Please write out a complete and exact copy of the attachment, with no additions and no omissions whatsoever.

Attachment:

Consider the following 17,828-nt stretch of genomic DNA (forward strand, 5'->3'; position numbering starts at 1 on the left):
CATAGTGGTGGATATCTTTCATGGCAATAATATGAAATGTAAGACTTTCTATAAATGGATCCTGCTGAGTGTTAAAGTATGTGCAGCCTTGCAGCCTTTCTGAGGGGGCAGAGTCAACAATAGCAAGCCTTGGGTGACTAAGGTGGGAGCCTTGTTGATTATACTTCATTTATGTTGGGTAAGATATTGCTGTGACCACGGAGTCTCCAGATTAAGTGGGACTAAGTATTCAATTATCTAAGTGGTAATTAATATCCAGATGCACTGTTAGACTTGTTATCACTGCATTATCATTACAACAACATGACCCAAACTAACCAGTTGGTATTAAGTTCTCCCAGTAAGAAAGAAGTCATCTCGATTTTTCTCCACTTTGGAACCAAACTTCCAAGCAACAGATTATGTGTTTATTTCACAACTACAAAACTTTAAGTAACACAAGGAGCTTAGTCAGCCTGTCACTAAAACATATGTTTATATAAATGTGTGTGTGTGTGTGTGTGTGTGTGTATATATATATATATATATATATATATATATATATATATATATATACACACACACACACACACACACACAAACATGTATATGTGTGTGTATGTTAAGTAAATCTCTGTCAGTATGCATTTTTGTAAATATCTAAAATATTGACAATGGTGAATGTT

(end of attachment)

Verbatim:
Consider the following 17,828-nt stretch of genomic DNA (forward strand, 5'->3'; position numbering starts at 1 on the left):
CATAGTGGTGGATATCTTTCATGGCAATAATATGAAATGTAAGACTTTCTATAAATGGATCCTGCTGAGTGTTAAAGTATGTGCAGCCTTGCAGCCTTTCTGAGGGGGCAGAGTCAACAATAGCAAGCCTTGGGTGACTAAGGTGGGAGCCTTGTTGATTATACTTCATTTATGTTGGGTAAGATATTGCTGTGACCACGGAGTCTCCAGATTAAGTGGGACTAAGTATTCAATTATCTAAGTGGTAATTAATATCCAGATGCACTGTTAGACTTGTTATCACTGCATTATCATTACAACAACATGACCCAAACTAACCAGTTGGTATTAAGTTCTCCCAGTAAGAAAGAAGTCATCTCGATTTTTCTCCACTTTGGAACCAAACTTCCAAGCAACAGATTATGTGTTTATTTCACAACTACAAAACTTTAAGTAACACAAGGAGCTTAGTCAGCCTGTCACTAAAACATATGTTTATATAAATGTGTGTGTGTGTGTGTGTGTGTGTGTATATATATATATATATATATATATATATATATATATATATATATACACACACACACACACACACACACAAACATGTATATGTGTGTGTATGTTAAGTAAATCTCTGTCAGTATGCATTTTTGTAAATATCTAAAATATTGACAATGGTGAATGTT